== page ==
Britain’s economy will grow less than previously estimated as ongoing fiscal consolidation and tight credit conditions will hamper economic growth, according to the Bank of England (BoE) Inflation Report.
Although the Bank does not name a number, the report contains a chart illustrating the committee’s best collective judgement for fourth-quarter GDP growth.
Assuming that the Bank Rate follows market interest rates and the stock of purchased assets remains at £200 billion, the chart suggests that GDP is likely to grow by 3%. However, according to the fan-shaped illustration, Britain’s economy could grow by as much as 5.9% or contract by as much as 0.6%.
For the first half of 2010, economic growth was close to its historical average. During the second quarter, for which final numbers are not yet available, GDP is estimated to have risen by 1.1%.
The Bank highlights that a number of temporary factors have had an effect on the pattern of growth over recent quarters. The considerable stimulus from monetary policy, combined with a further expansion in world demand and the past depreciation of sterling, sustained the recovery.
However, the strength of growth is likely to be tempered by the continuing fiscal consolidation, the persistence of tight credit conditions and relatively high inflation.
With 3.2%, inflation in June was well above the 2% target and higher than anticipated. According to the Bank, the high rate of inflation rose because of temporary effects from increased oil prices, the restoration of the standard VAT rate of value added tax to 17.5%, and the past depreciation of sterling. (article continues below)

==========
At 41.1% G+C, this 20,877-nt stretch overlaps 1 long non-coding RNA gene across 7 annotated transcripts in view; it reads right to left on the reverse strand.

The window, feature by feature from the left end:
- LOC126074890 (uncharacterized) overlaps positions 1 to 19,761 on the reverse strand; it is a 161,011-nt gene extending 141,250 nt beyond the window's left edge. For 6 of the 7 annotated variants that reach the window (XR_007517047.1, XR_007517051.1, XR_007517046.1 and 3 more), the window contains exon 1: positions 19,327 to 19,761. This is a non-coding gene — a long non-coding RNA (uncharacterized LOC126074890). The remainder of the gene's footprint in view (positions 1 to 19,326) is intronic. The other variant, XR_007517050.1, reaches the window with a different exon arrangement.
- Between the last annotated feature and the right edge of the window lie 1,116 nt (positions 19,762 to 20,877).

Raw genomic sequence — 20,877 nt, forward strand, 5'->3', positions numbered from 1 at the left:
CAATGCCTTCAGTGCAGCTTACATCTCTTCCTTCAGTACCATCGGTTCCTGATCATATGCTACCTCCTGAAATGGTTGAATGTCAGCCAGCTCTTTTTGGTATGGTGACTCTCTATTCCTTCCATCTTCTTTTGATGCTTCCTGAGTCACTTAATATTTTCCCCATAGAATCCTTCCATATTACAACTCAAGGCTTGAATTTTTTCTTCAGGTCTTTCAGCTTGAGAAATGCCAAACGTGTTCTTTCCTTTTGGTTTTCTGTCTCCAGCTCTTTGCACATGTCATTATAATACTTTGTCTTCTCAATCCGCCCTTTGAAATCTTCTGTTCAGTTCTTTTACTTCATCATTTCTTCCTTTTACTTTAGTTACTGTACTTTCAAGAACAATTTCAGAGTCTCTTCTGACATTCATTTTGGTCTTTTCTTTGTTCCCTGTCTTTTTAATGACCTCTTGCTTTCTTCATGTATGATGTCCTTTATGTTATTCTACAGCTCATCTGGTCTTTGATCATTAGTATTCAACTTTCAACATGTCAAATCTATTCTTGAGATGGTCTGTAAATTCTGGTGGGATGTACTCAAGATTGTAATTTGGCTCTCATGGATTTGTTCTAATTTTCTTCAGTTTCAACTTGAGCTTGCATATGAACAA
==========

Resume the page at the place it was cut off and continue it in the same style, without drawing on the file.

Increasing VAT to 20% in January next year will add to inflation throughout 2011.
At its August meeting, the committee said the recovery was likely to continue and the forthcoming increase in VAT to keep inflation above the 2% target until the end of 2011. After then, the committee says, inflation was likely to fall back, reflecting the persistent margin of spare capacity.
Therefore, the committee decided to maintain the Bank Rate at 0.5% and the size of the programme of asset purchases financed by the issuance of central bank reserves at £200 billion was appropriate to meet the inflation target over the medium-term.
In its latest UK Data Response, Capital Economics says that the committee has previously over-estimated the disinflationary influence of the weakness of demand and spare capacity in the economy over the last year. Still, the economists at Capital Economics agree that the spare capacity – coupled with low wage growth and weak money supply growth – will bring inflation back below its target.
If the economic recovery disappoints, Capital Economics says, it is likely that a further bout of quantitative easing may well be forthcoming.
Howard Archer, the chief European economist at IHS Global Insight, also expects that the Bank is likely to keep interest rates down at 0.5% during the rest of 2010 and through the early months of 2011. Furthermore, Archer writes in his IHS Global Insight view that interest rates are likely to remain at record lows for a while, regardless of when they first start to rise.
Archer says monetary policy will need to remain loose for an extended period to offset the impact of the major, sustained fiscal squeeze.